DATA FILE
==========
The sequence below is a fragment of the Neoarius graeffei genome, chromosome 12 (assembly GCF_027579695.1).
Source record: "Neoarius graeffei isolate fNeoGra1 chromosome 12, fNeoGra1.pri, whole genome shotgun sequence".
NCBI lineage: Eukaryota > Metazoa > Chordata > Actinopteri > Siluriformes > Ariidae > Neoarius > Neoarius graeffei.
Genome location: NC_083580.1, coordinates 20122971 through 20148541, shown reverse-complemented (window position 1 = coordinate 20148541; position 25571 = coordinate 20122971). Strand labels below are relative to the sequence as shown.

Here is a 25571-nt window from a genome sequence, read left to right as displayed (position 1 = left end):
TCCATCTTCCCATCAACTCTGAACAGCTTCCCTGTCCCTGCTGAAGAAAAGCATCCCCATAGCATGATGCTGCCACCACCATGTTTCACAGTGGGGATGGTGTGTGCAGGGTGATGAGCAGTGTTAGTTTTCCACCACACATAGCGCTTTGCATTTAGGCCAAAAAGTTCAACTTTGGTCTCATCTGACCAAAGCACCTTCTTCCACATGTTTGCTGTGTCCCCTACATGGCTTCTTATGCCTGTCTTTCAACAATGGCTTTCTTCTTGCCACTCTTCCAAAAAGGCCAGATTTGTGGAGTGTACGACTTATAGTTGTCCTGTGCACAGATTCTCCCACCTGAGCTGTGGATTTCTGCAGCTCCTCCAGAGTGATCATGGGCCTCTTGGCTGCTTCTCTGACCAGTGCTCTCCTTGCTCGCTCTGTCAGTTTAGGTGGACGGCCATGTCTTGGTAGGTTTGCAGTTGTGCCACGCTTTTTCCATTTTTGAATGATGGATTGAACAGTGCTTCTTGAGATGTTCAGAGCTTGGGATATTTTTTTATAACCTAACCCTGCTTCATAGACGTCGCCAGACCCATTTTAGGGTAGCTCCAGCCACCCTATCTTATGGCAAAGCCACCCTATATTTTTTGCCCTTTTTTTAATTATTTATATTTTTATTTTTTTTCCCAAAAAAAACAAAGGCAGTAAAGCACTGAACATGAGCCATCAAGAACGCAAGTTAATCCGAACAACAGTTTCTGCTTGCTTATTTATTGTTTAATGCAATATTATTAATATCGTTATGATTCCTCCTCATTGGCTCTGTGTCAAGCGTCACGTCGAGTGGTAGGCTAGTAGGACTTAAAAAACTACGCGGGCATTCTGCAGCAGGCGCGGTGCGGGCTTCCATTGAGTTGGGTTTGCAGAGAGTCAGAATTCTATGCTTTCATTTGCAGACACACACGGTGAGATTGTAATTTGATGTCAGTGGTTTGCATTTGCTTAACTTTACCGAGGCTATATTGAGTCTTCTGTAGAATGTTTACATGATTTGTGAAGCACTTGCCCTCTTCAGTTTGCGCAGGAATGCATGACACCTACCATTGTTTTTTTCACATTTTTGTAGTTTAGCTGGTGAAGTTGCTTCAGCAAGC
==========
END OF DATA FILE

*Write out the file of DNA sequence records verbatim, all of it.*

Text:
The sequence below is a fragment of the Neoarius graeffei genome, chromosome 12 (assembly GCF_027579695.1).
Source record: "Neoarius graeffei isolate fNeoGra1 chromosome 12, fNeoGra1.pri, whole genome shotgun sequence".
NCBI lineage: Eukaryota > Metazoa > Chordata > Actinopteri > Siluriformes > Ariidae > Neoarius > Neoarius graeffei.
Genome location: NC_083580.1, coordinates 20122971 through 20148541, shown reverse-complemented (window position 1 = coordinate 20148541; position 25571 = coordinate 20122971). Strand labels below are relative to the sequence as shown.

Here is a 25571-nt window from a genome sequence, read left to right as displayed (position 1 = left end):
TCCATCTTCCCATCAACTCTGAACAGCTTCCCTGTCCCTGCTGAAGAAAAGCATCCCCATAGCATGATGCTGCCACCACCATGTTTCACAGTGGGGATGGTGTGTGCAGGGTGATGAGCAGTGTTAGTTTTCCACCACACATAGCGCTTTGCATTTAGGCCAAAAAGTTCAACTTTGGTCTCATCTGACCAAAGCACCTTCTTCCACATGTTTGCTGTGTCCCCTACATGGCTTCTTATGCCTGTCTTTCAACAATGGCTTTCTTCTTGCCACTCTTCCAAAAAGGCCAGATTTGTGGAGTGTACGACTTATAGTTGTCCTGTGCACAGATTCTCCCACCTGAGCTGTGGATTTCTGCAGCTCCTCCAGAGTGATCATGGGCCTCTTGGCTGCTTCTCTGACCAGTGCTCTCCTTGCTCGCTCTGTCAGTTTAGGTGGACGGCCATGTCTTGGTAGGTTTGCAGTTGTGCCACGCTTTTTCCATTTTTGAATGATGGATTGAACAGTGCTTCTTGAGATGTTCAGAGCTTGGGATATTTTTTTATAACCTAACCCTGCTTCATAGACGTCGCCAGACCCATTTTAGGGTAGCTCCAGCCACCCTATCTTATGGCAAAGCCACCCTATATTTTTTGCCCTTTTTTTAATTATTTATATTTTTATTTTTTTTCCCAAAAAAAACAAAGGCAGTAAAGCACTGAACATGAGCCATCAAGAACGCAAGTTAATCCGAACAACAGTTTCTGCTTGCTTATTTATTGTTTAATGCAATATTATTAATATCGTTATGATTCCTCCTCATTGGCTCTGTGTCAAGCGTCACGTCGAGTGGTAGGCTAGTAGGACTTAAAAAACTACGCGGGCATTCTGCAGCAGGCGCGGTGCGGGCTTCCATTGAGTTGGGTTTGCAGAGAGTCAGAATTCTATGCTTTCATTTGCAGACACACACGGTGAGATTGTAATTTGATGTCAGTGGTTTGCATTTGCTTAACTTTACCGAGGCTATATTGAGTCTTCTGTAGAATGTTTACATGATTTGTGAAGCACTTGCCCTCTTCAGTTTGCGCAGGAATGCATGACACCTACCATTGTTTTTTTCACATTTTTGTAGTTTAGCTGGTGAAGTTGCTTCAGCAAGC